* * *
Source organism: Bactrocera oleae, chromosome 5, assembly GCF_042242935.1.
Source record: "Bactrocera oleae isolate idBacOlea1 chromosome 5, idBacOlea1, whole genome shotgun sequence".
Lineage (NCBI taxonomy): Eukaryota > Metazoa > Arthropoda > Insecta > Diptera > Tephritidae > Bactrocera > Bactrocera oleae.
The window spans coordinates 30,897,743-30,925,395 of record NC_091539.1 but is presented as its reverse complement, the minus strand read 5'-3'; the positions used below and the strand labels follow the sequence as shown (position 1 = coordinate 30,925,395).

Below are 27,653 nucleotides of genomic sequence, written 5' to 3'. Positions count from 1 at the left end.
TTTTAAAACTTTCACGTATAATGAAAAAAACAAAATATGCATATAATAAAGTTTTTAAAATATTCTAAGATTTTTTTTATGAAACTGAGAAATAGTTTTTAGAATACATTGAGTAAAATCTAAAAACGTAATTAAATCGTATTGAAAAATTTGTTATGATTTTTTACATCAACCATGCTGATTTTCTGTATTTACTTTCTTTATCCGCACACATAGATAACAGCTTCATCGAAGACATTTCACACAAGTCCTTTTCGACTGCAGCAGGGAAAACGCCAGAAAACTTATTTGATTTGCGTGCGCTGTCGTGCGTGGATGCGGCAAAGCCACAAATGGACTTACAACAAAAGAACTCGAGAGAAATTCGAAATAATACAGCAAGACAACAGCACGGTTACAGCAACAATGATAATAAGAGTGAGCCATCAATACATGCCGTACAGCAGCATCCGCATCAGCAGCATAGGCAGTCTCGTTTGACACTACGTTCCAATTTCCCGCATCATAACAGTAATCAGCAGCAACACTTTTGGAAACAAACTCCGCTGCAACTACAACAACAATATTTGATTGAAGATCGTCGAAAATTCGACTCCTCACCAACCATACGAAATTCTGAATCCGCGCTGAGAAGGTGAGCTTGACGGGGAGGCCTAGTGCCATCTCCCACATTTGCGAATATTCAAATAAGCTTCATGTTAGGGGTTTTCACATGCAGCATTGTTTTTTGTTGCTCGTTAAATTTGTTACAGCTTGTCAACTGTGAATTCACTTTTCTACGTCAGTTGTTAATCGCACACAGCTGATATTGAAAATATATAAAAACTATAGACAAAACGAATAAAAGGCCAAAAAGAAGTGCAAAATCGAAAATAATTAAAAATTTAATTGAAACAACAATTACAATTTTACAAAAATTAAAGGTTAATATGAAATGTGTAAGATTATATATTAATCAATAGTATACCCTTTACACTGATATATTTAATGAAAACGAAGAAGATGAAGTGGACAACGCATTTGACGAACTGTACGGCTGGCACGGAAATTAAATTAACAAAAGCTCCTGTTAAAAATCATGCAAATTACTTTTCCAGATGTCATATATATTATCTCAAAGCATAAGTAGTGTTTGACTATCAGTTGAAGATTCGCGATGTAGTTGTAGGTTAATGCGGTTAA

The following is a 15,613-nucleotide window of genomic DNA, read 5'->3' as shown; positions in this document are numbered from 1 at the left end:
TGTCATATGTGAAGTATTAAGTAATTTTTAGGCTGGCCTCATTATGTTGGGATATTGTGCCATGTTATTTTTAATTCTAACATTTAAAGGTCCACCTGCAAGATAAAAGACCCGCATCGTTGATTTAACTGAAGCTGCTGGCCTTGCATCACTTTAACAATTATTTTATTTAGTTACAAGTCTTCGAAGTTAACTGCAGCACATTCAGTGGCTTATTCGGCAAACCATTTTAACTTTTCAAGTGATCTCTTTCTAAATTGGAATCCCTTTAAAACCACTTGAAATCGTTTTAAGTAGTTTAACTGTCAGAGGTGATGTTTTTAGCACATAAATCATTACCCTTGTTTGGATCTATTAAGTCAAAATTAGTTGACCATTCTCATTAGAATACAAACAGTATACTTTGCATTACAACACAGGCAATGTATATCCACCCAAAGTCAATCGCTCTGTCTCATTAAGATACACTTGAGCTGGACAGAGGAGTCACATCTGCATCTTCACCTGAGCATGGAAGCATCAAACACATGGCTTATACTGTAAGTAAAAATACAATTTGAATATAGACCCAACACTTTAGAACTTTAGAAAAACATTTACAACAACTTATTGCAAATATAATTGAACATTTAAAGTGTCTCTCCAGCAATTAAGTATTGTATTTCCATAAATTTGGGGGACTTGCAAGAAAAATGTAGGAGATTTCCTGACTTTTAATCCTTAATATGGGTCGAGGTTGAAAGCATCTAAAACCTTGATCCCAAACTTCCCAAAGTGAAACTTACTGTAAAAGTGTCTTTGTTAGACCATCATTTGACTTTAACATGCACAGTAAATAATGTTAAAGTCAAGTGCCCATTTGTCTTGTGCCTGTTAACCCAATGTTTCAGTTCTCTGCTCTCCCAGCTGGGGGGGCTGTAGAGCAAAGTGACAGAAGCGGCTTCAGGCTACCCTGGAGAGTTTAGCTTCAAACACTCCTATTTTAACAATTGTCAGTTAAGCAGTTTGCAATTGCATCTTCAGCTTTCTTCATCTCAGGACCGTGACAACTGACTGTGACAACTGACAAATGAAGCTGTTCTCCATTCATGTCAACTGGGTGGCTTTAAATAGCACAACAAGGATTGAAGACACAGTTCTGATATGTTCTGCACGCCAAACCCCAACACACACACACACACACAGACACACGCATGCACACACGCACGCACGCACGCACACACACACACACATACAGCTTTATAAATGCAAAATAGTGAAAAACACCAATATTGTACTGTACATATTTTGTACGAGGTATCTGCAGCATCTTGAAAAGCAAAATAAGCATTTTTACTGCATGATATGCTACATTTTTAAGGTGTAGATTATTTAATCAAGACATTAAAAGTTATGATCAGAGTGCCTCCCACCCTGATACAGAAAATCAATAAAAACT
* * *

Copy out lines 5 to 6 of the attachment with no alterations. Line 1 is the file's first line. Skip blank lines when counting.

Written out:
Below are 27,653 nucleotides of genomic sequence, written 5' to 3'. Positions count from 1 at the left end.
TTTTAAAACTTTCACGTATAATGAAAAAAACAAAATATGCATATAATAAAGTTTTTAAAATATTCTAAGATTTTTTTTATGAAACTGAGAAATAGTTTTTAGAATACATTGAGTAAAATCTAAAAACGTAATTAAATCGTATTGAAAAATTTGTTATGATTTTTTACATCAACCATGCTGATTTTCTGTATTTACTTTCTTTATCCGCACACATAGATAACAGCTTCATCGAAGACATTTCACACAAGTCCTTTTCGACTGCAGCAGGGAAAACGCCAGAAAACTTATTTGATTTGCGTGCGCTGTCGTGCGTGGATGCGGCAAAGCCACAAATGGACTTACAACAAAAGAACTCGAGAGAAATTCGAAATAATACAGCAAGACAACAGCACGGTTACAGCAACAATGATAATAAGAGTGAGCCATCAATACATGCCGTACAGCAGCATCCGCATCAGCAGCATAGGCAGTCTCGTTTGACACTACGTTCCAATTTCCCGCATCATAACAGTAATCAGCAGCAACACTTTTGGAAACAAACTCCGCTGCAACTACAACAACAATATTTGATTGAAGATCGTCGAAAATTCGACTCCTCACCAACCATACGAAATTCTGAATCCGCGCTGAGAAGGTGAGCTTGACGGGGAGGCCTAGTGCCATCTCCCACATTTGCGAATATTCAAATAAGCTTCATGTTAGGGGTTTTCACATGCAGCATTGTTTTTTGTTGCTCGTTAAATTTGTTACAGCTTGTCAACTGTGAATTCACTTTTCTACGTCAGTTGTTAATCGCACACAGCTGATATTGAAAATATATAAAAACTATAGACAAAACGAATAAAAGGCCAAAAAGAAGTGCAAAATCGAAAATAATTAAAAATTTAATTGAAACAACAATTACAATTTTACAAAAATTAAAGGTTAATATGAAATGTGTAAGATTATATATTAATCAATAGTATACCCTTTACACTGATATATTTAATGAAAACGAAGAAGATGAAGTGGACAACGCATTTGACGAACTGTACGGCTGGCACGGAAATTAAATTAACAAAAGCTCCTGTTAAAAATCATGCAAATTACTTTTCCAGATGTCATATATATTATCTCAAAGCATAAGTAGTGTTTGACTATCAGTTGAAGATTCGCGATGTAGTTGTAGGTTAATGCGGTTAA